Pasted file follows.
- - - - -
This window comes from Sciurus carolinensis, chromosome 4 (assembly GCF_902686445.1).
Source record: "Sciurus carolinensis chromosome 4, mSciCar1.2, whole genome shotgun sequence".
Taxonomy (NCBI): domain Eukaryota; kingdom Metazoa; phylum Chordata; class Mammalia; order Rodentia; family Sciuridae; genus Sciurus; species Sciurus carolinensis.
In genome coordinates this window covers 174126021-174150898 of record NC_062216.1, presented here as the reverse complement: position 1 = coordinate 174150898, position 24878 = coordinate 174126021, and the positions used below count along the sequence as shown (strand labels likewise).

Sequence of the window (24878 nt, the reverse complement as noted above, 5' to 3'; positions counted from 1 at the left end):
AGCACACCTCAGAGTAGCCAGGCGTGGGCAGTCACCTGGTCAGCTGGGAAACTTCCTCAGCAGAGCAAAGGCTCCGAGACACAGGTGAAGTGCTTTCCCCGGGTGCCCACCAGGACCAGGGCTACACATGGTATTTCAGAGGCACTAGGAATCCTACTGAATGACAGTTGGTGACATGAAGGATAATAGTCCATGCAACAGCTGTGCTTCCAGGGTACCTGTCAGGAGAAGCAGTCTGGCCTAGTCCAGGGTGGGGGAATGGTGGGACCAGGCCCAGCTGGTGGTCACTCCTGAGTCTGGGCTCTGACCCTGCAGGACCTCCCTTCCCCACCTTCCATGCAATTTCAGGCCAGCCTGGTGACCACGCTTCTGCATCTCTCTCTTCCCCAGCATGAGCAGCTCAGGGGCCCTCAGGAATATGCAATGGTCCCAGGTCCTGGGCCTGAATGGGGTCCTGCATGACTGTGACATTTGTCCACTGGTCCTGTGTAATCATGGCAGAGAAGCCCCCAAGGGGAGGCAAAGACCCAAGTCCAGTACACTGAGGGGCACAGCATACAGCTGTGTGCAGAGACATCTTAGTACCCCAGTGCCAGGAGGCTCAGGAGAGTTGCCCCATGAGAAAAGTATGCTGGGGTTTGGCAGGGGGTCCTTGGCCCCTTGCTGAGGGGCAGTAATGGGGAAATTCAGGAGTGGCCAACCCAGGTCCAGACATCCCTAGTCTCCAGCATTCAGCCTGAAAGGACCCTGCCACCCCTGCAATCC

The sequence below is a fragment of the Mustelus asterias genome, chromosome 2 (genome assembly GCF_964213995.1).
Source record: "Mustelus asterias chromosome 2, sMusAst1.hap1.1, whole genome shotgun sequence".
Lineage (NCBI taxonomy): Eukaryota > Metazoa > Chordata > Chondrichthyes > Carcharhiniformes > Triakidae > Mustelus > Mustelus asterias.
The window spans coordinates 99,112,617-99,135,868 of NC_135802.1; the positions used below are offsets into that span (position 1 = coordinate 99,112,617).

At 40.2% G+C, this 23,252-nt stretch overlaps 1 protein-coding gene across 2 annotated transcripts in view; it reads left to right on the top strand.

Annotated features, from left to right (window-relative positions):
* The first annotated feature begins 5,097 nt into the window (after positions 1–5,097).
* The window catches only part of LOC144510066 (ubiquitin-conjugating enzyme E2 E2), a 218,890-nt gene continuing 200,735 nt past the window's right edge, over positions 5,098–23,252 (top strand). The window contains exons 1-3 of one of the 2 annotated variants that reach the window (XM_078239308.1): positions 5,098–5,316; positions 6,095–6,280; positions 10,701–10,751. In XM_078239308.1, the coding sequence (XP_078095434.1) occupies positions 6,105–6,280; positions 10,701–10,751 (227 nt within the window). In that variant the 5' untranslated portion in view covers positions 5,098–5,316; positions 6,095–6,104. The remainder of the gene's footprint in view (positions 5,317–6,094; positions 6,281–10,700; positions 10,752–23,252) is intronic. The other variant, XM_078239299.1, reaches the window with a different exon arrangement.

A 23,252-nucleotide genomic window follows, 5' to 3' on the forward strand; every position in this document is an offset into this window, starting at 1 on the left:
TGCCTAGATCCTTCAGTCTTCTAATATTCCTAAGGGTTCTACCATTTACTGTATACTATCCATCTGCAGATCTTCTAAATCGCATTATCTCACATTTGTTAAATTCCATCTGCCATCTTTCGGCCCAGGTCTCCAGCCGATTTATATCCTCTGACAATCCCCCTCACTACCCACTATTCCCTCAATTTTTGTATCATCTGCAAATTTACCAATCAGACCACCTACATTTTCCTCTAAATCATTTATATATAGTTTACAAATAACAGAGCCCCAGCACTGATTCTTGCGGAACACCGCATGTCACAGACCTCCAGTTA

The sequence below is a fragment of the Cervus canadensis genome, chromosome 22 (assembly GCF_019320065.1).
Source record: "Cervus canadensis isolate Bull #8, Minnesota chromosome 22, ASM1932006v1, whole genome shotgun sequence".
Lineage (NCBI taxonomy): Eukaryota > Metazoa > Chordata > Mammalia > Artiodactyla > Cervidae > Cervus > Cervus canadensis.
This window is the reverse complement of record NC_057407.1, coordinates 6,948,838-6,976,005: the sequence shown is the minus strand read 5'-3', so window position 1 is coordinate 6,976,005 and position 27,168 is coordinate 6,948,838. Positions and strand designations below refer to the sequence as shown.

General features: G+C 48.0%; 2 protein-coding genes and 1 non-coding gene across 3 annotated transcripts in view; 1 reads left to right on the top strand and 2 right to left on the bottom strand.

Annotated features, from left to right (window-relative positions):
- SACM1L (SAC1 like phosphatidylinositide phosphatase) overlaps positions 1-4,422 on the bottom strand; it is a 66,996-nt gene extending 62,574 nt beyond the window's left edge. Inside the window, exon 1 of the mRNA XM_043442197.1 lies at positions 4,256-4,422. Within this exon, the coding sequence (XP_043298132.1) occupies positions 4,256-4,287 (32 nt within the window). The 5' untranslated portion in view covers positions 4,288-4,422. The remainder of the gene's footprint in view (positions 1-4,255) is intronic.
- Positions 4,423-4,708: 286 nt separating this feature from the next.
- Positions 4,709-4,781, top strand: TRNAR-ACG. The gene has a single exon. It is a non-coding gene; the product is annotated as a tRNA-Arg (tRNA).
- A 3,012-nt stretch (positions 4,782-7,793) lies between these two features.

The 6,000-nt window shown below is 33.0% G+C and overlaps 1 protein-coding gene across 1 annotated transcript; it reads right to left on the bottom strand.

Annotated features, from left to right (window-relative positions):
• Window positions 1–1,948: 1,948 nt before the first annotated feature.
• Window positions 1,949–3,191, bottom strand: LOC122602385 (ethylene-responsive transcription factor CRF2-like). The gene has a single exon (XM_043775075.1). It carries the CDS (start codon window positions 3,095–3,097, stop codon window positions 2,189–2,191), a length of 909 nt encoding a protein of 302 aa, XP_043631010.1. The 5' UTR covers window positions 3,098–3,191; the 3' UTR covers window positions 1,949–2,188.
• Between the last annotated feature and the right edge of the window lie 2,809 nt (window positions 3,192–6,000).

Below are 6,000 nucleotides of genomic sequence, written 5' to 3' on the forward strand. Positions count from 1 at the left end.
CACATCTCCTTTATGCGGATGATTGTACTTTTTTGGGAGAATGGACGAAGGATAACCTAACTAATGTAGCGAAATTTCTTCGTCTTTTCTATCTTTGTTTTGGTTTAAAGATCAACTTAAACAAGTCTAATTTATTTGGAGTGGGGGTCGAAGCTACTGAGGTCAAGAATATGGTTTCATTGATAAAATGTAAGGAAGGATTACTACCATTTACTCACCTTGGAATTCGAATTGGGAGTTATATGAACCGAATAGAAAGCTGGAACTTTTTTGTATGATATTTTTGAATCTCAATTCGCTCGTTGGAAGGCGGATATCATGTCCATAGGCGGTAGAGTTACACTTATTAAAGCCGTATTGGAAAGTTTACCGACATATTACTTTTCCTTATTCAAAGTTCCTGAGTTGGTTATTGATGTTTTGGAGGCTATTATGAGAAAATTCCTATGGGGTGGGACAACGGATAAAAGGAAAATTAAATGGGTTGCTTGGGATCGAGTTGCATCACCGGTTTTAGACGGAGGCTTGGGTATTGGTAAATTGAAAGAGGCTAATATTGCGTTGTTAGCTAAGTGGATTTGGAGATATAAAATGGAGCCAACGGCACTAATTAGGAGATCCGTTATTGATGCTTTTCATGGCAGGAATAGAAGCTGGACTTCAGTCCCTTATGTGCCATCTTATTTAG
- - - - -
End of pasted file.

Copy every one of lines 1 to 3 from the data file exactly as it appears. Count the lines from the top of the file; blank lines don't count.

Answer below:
This window comes from Sciurus carolinensis, chromosome 4 (assembly GCF_902686445.1).
Source record: "Sciurus carolinensis chromosome 4, mSciCar1.2, whole genome shotgun sequence".
Taxonomy (NCBI): domain Eukaryota; kingdom Metazoa; phylum Chordata; class Mammalia; order Rodentia; family Sciuridae; genus Sciurus; species Sciurus carolinensis.